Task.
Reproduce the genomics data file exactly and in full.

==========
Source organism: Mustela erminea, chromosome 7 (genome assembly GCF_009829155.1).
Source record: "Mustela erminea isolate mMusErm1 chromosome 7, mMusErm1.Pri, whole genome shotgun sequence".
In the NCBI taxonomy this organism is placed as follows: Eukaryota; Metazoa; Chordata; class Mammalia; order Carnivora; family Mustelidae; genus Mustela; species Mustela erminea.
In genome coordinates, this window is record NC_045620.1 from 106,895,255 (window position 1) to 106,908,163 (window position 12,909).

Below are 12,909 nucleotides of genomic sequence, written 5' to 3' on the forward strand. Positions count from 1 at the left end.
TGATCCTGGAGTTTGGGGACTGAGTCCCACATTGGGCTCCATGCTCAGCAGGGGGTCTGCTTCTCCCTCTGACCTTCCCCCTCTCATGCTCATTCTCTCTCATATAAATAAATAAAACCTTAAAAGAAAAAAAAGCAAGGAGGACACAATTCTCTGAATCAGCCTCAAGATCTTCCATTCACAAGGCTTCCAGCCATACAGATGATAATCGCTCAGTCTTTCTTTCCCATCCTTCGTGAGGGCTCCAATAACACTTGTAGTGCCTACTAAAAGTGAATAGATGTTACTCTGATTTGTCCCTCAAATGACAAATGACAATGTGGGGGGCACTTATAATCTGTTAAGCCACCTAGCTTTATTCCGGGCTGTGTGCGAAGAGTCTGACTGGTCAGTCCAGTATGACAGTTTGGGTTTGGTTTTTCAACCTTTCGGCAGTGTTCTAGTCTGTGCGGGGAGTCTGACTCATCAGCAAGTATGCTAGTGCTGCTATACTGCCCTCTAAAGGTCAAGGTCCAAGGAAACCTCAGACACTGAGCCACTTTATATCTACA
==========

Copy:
Source organism: Mustela erminea, chromosome 7 (genome assembly GCF_009829155.1).
Source record: "Mustela erminea isolate mMusErm1 chromosome 7, mMusErm1.Pri, whole genome shotgun sequence".
In the NCBI taxonomy this organism is placed as follows: Eukaryota; Metazoa; Chordata; class Mammalia; order Carnivora; family Mustelidae; genus Mustela; species Mustela erminea.
In genome coordinates, this window is record NC_045620.1 from 106,895,255 (window position 1) to 106,908,163 (window position 12,909).

Below are 12,909 nucleotides of genomic sequence, written 5' to 3' on the forward strand. Positions count from 1 at the left end.
TGATCCTGGAGTTTGGGGACTGAGTCCCACATTGGGCTCCATGCTCAGCAGGGGGTCTGCTTCTCCCTCTGACCTTCCCCCTCTCATGCTCATTCTCTCTCATATAAATAAATAAAACCTTAAAAGAAAAAAAAGCAAGGAGGACACAATTCTCTGAATCAGCCTCAAGATCTTCCATTCACAAGGCTTCCAGCCATACAGATGATAATCGCTCAGTCTTTCTTTCCCATCCTTCGTGAGGGCTCCAATAACACTTGTAGTGCCTACTAAAAGTGAATAGATGTTACTCTGATTTGTCCCTCAAATGACAAATGACAATGTGGGGGGCACTTATAATCTGTTAAGCCACCTAGCTTTATTCCGGGCTGTGTGCGAAGAGTCTGACTGGTCAGTCCAGTATGACAGTTTGGGTTTGGTTTTTCAACCTTTCGGCAGTGTTCTAGTCTGTGCGGGGAGTCTGACTCATCAGCAAGTATGCTAGTGCTGCTATACTGCCCTCTAAAGGTCAAGGTCCAAGGAAACCTCAGACACTGAGCCACTTTATATCTACA